“Doesn’t matter. We’ve been told to fetch you.”

“Fetch me where?” Nora tried to push the door closed again, her mind lurching. Whoever these men were, she wasn’t going anywhere with them.

“The commanding officer of West Battalion has a few questions about your extracurricular activities. C’mon now. Let’s go without a fight.”

Nora’s fear turned to dread. “Like hell I’m going with youse.” She stamped on his foot, but he responded by putting his shoulder to the door and sending it flying. Nora staggered backward, colliding with the coat rack.

Shite, shite, shite. She scrabbled to her feet. She’d almost rather be caught by the Brits. The Provisional IRA didn’t tolerate petty crime in their area, and they certainly didn’t believe in such luxuries as courts and trials.

“Ma! Ma!” she screamed. Her mother would know these men; Nora’s father had been a PIRA member from the beginning.

Her mother came padding into the hall, still in her dressing gown, weaving slightly, a glass of whiskey clutched in her hand. “Paddy Sullivan, what is the meaning of this?”

“Sorry, Mrs. O’Reilly, but O’Connor wants to see her. Seems she’s been selling drugs up at the school.”

Think, Nora, think. She grappled for an explanation, a plausible denial, anything that would get her out of this. But panic clogged her brain, and all she could think was I’m fucked.

She didn’t know her mother could move so fast. Suddenly they were nose to nose. “Oh, aye? Is that true?” Mrs. O’Reilly demanded.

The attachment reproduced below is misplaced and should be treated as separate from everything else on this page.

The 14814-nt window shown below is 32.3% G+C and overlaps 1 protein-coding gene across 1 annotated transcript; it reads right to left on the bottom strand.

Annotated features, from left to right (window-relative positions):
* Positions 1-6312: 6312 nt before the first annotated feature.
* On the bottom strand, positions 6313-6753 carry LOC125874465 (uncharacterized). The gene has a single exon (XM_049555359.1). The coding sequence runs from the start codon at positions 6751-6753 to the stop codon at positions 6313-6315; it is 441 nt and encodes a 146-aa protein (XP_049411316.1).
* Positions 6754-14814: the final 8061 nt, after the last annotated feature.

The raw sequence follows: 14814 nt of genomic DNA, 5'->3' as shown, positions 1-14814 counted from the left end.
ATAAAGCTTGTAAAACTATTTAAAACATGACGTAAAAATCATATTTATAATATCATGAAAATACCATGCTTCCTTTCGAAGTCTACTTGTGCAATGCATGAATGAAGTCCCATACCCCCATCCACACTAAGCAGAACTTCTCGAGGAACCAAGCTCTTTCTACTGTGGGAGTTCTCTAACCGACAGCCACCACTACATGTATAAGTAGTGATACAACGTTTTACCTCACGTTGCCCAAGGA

“No, it’s a load of shite!” Nora protested.

“You watch your language. Jesus, Mary, and Joseph, what am I going to do with you? What would your poor father say?” Her mother shook her head, then turned back to the PIRA men.

“Whatever she’s done, we’ll take care of it here, so we will. Youse all head out, now.”

“Sorry, Mrs. O’Reilly, but we’ve got our orders.” Paddy nodded to his companion, who brushed past Nora and her mother and pounded up the stairs toward the bedrooms.

“Oi! Houl on! Youse said you just wanted to talk!” Nora shouted after him. Mrs. O’Reilly looked like she was about to follow, but Paddy laid a hand on her arm.

“Just let him do his job,” he said.

“Ma, I’ve done nothing wrong! I swear it!” a faint sheen broke out on her forehead, and the blood drained from her fair skin.

The sound of drawers being emptied and furniture being overturned traveled down the stairs. Mrs. O’Reilly sank down into a kitchen chair and took a large gulp of whiskey. she set the glass down with a clunk and put her head in her hands.

“Ach, Nora, I’ve tried my best with you, sure I have. Where is Eamon?”

“He went out with the lads,” Nora mumbled. She glanced toward the door.

“Don’t you be thinking of doing a runner,” Paddy warned. He wrapped his meaty hand around Nora’s upper arm.

“I’m not! But youse wait until Eamon gets home. He’ll sort youse out all right.”

“She’s quite the lip on her, hasn’t she?” Paddy said to the slumped form of her mother.

Loud footsteps on the stairs made them all look up. Paddy’s friend tossed him a clear plastic jar of tiny white pills.

“Oh, aye, what’s this, then?” Paddy asked.

“It’s not mine! I don’t know where you got it,” Nora said.